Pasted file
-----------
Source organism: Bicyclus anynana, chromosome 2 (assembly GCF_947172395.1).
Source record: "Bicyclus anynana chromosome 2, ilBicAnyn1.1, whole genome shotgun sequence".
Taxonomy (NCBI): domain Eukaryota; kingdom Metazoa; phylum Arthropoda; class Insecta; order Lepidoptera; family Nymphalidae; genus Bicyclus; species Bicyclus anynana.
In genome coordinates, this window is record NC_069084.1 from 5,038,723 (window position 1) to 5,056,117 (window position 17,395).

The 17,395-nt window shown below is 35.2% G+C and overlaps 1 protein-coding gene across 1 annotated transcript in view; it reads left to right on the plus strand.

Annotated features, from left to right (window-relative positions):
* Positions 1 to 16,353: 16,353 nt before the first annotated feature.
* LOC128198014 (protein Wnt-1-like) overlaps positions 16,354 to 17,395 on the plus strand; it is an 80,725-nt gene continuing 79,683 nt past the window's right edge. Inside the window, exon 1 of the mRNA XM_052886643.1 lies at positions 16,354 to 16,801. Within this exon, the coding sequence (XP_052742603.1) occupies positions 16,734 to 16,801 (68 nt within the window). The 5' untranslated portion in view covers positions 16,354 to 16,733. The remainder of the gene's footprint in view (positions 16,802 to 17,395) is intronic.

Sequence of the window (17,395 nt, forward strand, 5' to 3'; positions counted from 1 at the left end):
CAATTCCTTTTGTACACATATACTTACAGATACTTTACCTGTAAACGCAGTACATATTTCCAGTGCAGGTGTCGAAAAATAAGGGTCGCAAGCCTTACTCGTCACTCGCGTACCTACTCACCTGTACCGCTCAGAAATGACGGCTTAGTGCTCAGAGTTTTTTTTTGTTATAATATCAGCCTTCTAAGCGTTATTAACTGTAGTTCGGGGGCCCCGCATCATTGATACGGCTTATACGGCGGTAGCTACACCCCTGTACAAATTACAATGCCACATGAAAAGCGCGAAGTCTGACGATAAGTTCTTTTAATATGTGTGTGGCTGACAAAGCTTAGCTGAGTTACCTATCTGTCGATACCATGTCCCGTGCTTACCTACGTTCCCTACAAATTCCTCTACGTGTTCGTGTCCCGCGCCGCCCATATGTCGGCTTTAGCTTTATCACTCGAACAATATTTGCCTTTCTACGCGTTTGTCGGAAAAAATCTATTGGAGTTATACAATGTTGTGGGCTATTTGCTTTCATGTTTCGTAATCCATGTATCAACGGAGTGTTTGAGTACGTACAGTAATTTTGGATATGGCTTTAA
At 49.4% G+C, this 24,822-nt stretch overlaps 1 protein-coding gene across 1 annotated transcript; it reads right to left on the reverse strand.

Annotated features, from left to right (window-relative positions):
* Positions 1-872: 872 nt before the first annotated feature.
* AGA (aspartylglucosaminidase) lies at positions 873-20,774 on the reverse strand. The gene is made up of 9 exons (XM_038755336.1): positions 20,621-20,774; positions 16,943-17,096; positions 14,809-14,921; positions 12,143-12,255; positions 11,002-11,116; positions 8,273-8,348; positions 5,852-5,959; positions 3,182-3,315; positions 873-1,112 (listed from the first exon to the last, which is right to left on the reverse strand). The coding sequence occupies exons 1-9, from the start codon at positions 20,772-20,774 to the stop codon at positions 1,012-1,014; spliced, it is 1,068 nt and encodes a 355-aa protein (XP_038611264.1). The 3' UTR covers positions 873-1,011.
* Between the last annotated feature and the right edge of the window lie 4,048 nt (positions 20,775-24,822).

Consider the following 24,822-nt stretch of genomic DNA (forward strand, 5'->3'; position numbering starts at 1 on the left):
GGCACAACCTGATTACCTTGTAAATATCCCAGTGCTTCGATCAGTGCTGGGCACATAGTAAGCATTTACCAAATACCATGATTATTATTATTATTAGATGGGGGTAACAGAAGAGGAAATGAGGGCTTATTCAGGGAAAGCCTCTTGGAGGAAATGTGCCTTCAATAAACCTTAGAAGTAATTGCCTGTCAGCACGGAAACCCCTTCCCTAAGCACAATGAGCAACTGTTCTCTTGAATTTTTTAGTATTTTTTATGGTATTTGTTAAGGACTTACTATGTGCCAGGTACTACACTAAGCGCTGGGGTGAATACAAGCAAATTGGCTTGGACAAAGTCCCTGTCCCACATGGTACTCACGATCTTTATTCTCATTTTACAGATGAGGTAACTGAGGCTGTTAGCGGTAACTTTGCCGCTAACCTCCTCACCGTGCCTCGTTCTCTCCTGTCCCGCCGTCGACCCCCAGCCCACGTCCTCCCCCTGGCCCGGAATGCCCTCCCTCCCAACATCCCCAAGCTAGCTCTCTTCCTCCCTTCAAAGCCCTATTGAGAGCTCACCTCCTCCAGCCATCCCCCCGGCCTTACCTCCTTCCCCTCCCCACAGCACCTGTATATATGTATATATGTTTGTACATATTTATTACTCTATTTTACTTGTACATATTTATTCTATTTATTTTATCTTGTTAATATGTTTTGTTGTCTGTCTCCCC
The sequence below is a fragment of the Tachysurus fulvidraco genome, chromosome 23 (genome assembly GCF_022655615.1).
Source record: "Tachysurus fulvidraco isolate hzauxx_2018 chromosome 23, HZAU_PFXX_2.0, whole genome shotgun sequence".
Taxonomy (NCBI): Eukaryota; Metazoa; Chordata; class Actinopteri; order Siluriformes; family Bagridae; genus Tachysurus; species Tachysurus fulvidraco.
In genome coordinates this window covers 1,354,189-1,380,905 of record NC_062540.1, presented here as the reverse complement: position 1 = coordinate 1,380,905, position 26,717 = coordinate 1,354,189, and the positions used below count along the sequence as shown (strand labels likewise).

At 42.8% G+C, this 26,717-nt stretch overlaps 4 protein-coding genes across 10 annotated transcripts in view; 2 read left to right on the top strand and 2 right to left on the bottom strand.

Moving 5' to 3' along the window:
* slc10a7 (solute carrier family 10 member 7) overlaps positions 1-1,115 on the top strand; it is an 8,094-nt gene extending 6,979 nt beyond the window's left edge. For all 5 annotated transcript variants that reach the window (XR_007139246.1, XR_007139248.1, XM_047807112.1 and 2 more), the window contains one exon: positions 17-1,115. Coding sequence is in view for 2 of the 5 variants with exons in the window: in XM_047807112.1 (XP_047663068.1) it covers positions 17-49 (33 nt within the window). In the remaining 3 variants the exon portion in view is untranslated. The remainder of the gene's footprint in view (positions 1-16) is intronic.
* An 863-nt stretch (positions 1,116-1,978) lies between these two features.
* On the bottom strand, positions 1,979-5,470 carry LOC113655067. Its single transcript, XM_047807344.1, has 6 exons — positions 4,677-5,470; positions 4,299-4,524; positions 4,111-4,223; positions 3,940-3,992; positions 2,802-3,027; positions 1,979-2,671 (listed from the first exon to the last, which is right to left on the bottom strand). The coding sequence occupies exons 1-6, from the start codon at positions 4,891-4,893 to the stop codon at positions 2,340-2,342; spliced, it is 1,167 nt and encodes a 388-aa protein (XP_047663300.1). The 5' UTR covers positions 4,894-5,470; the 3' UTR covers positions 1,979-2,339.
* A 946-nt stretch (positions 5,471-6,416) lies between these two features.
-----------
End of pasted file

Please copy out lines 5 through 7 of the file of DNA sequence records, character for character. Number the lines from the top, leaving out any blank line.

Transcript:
The 17,395-nt window shown below is 35.2% G+C and overlaps 1 protein-coding gene across 1 annotated transcript in view; it reads left to right on the plus strand.

Annotated features, from left to right (window-relative positions):
* Positions 1 to 16,353: 16,353 nt before the first annotated feature.